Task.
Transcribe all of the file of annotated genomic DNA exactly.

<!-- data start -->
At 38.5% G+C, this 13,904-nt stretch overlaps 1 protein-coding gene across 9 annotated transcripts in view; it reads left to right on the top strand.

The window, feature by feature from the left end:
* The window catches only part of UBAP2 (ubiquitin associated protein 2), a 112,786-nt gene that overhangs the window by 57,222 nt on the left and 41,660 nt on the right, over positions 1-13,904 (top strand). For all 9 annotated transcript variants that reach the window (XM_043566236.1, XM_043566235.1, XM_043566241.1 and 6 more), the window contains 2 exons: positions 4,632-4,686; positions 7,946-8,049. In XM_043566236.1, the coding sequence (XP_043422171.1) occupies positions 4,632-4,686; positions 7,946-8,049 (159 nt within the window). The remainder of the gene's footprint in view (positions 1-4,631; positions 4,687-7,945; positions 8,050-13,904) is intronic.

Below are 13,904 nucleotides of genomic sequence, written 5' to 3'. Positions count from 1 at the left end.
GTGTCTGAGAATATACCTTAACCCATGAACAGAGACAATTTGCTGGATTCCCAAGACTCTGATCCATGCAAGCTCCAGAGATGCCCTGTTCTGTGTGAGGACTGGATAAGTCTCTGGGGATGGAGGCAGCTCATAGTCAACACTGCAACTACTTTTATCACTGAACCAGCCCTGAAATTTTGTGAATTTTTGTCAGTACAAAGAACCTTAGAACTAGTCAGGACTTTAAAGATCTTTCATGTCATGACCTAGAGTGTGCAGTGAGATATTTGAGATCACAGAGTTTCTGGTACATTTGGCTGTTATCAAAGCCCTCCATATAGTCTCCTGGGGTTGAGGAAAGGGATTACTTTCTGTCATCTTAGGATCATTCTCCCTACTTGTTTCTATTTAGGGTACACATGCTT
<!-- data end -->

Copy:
At 38.5% G+C, this 13,904-nt stretch overlaps 1 protein-coding gene across 9 annotated transcripts in view; it reads left to right on the top strand.

The window, feature by feature from the left end:
* The window catches only part of UBAP2 (ubiquitin associated protein 2), a 112,786-nt gene that overhangs the window by 57,222 nt on the left and 41,660 nt on the right, over positions 1-13,904 (top strand). For all 9 annotated transcript variants that reach the window (XM_043566236.1, XM_043566235.1, XM_043566241.1 and 6 more), the window contains 2 exons: positions 4,632-4,686; positions 7,946-8,049. In XM_043566236.1, the coding sequence (XP_043422171.1) occupies positions 4,632-4,686; positions 7,946-8,049 (159 nt within the window). The remainder of the gene's footprint in view (positions 1-4,631; positions 4,687-7,945; positions 8,050-13,904) is intronic.

Below are 13,904 nucleotides of genomic sequence, written 5' to 3'. Positions count from 1 at the left end.
GTGTCTGAGAATATACCTTAACCCATGAACAGAGACAATTTGCTGGATTCCCAAGACTCTGATCCATGCAAGCTCCAGAGATGCCCTGTTCTGTGTGAGGACTGGATAAGTCTCTGGGGATGGAGGCAGCTCATAGTCAACACTGCAACTACTTTTATCACTGAACCAGCCCTGAAATTTTGTGAATTTTTGTCAGTACAAAGAACCTTAGAACTAGTCAGGACTTTAAAGATCTTTCATGTCATGACCTAGAGTGTGCAGTGAGATATTTGAGATCACAGAGTTTCTGGTACATTTGGCTGTTATCAAAGCCCTCCATATAGTCTCCTGGGGTTGAGGAAAGGGATTACTTTCTGTCATCTTAGGATCATTCTCCCTACTTGTTTCTATTTAGGGTACACATGCTT